Greggs worker spills secrets of job and says free sausage rolls aren’t worth it
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Most of us love heading to Greggs for a cheeky sausage roll or steak bake every now and again.
But have you ever wondered what it's like to work there?
Well wonder no more, as one former Greggs worker has spilled the beans on what the job entails – and it doesn't sounds fun.
Writing for Grimsby Live, Christian Brayford dished the dirt on life inside the famous bakery chain.
And he admitted that the free food and drinks you get for working there really aren't worth it.
Christian, who worked at the chain back in January 2020, says he was a shift leader – meaning he was in charge of cash handling, staff management, dealing with complaints, ordering stock, and banking at the end of the day.
Talking about the long hours, he said: "The working hours could be extremely demanding.
"You had to be there at 4am on some shifts, and usually you wouldn't leave until after 6pm or later.
"And when you arrived for work, it was absolutely freezing.
"It was probably colder outside the shop than it was in it – without the exaggeration."
Christian says this was back in the early hours of January, so says the morning were particularly 'icy and brisk'.
However, he claims you weren't allowed to wear a jumper and were instead provided with a Greggs hat, Greggs T-shirt, a kitchen apron and a hair net (all staff regardless of the length of their hair had to wear one).
Christian says you'd start the shift by putting the delivery away – saying that Greggs had two deliveries a day.
One of these would be in the morning and one in the afternoon.
"We would spend time on the delivery and preparing for breakfast – ensuring enough trays of bacon, sausage and omelette were prepared for the busiest part of the day," he said.
He also says this is when the bulk of the sandwiches were made – although you'd be in trouble if you made one wrong.
"There was a specific guide, or cooking matrix, which had to be followed to incredible detail when preparing a sandwich," he explained.
"It came down to the right amount of sauce, the right amount of vegetable and the right amount of protein or meat."
"If you went over by the slightest margin, you'd have to make the sandwich again."
Although making as sandwich wasn't as bad as a drink, according to Christian.
He said: "Drinks were always a nightmare, it would take what felt like an hour to prepare one when you had a queue so long and people getting very agitated for a sausage roll."
When it comes to customers, the ex Greggs worker said you get to see the same people everyday.
And although he said it's nice to connect with some people, other times there was big issues.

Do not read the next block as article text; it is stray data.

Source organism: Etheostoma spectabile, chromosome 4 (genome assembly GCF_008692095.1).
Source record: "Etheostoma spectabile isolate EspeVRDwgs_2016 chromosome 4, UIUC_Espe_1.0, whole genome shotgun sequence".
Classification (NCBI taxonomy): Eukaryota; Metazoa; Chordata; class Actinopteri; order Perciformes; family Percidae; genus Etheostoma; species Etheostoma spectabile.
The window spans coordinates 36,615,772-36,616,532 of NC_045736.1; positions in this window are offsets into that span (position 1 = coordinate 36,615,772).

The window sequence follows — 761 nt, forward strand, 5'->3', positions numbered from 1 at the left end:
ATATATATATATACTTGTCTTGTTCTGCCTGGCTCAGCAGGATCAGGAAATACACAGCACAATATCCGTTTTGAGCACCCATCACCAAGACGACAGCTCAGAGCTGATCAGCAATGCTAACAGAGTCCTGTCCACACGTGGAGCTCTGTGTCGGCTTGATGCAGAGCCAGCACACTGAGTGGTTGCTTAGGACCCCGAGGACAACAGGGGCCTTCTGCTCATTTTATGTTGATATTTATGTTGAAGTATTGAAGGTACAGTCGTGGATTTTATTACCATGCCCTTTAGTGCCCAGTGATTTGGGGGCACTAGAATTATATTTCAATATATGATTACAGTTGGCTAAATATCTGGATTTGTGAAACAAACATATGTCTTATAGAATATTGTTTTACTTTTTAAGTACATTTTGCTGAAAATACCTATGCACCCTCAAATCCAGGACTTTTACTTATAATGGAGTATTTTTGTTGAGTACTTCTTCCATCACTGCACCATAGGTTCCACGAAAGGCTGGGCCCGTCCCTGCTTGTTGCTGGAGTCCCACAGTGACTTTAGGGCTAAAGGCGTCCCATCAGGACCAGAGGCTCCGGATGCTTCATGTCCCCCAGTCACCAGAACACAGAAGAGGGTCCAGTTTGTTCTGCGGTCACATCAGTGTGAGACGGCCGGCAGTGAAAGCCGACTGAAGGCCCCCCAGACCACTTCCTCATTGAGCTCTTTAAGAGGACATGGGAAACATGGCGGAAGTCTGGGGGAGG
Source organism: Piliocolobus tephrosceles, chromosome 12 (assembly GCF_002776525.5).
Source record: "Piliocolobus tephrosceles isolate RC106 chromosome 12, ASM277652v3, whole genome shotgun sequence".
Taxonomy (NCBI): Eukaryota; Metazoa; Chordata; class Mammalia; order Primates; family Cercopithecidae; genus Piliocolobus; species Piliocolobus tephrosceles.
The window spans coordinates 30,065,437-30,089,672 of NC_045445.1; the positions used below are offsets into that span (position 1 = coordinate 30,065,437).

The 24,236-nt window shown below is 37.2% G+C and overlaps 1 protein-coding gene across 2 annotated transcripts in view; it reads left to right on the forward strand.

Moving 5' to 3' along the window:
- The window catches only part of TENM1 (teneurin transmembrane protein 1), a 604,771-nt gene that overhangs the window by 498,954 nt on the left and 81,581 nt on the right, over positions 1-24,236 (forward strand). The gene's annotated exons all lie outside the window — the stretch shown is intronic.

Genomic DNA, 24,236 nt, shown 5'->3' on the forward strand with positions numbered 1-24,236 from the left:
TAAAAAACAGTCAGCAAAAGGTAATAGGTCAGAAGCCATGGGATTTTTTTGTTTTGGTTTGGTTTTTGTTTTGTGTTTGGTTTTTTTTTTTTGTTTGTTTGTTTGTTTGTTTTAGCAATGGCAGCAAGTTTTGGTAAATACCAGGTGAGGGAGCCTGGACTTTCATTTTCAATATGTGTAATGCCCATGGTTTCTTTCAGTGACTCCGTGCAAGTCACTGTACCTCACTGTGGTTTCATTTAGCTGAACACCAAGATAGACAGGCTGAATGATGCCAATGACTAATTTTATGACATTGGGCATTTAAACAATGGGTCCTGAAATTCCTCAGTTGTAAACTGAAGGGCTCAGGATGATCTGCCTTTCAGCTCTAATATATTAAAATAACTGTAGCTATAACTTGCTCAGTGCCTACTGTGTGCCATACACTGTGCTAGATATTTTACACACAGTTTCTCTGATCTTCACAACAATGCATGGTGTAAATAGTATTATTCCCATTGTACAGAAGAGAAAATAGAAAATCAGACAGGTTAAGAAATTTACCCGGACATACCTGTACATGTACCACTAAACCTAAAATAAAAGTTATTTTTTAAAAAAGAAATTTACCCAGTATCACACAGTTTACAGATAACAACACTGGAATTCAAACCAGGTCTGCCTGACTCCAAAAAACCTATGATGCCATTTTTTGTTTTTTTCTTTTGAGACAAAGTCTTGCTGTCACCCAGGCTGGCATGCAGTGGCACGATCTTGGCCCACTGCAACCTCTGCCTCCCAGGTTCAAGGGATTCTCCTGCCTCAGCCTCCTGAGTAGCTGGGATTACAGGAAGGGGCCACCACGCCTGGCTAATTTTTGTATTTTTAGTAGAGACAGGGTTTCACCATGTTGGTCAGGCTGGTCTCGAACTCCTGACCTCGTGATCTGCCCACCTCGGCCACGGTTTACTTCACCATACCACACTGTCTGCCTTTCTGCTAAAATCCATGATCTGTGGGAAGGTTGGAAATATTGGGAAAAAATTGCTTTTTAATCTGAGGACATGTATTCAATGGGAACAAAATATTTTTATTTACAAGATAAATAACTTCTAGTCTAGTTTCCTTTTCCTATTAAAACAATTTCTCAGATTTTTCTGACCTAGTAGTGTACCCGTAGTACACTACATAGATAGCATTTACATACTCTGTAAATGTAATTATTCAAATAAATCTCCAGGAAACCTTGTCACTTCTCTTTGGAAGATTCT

He explained: "When you had a man from Plymouth shouting in your face because you didn't have any milk chocolate cookies available or when Peter from York couldn't use a loyalty stamp that was out of date.
"I strongly sympathise and understand all customer service workers who go through similar things – but in different situations and environments – on a daily basis.
"It certainly made it harder to motivate yourself to get up in the morning."
Christian also called the close down 'a nightmare'.
"We would practice hygiene and cleaning throughout the day on a 'clean as you go basis' but the shear volume of closing down was insane," he said.
"It usually took over an hour to record the day's banking, ensure all food beyond its use by date had been thrown away, and to clean the entire place from top to bottom.
"I know it doesn't sound a lot, but it certainly felt like it after a demoralising shift of dealing with complaints, rudeness and a high demand for a cheese bake."
The free food did sweeten the job slightly though, according to Christian – who admits there was a lot of it.
"You'd be really surprised at how much food was wasted," he said.
"It was literally a tonne of pure sausage rolls and baguettes and sweets.
"Sometimes I'd walk out of the building with about four of five bags of food.
"It was great to see my family's face when I brought them something back."
Christian said his time at Greggs was short-lived as he worked there from the January to the March of 2020 when lockdown put a stop to his employment there.
He said he was asked to go back in August 2020, but 'kindly declined' the offer.
Reflecting on his experience, he said: "So looking back at it now, was it all really worth it? The kindest answer is no.
"Even by the time the first lockdown was imposed, I felt like a walking zombie.
"The long hours were particularly draining.
"Sometimes you'd be working five days on shift patterns of 14 hour days which can be demanding.
"The pay was hovering very close to the national minimum wage of around £8.40 at the time.
"But what really tipped me over the edge was the rudeness of customers."
Giving one final view, he added: "I loved the food, but I don't think the experience of working in a Greggs was all it is cracked up to be."
Daily Star has contacted Greggs for comment.
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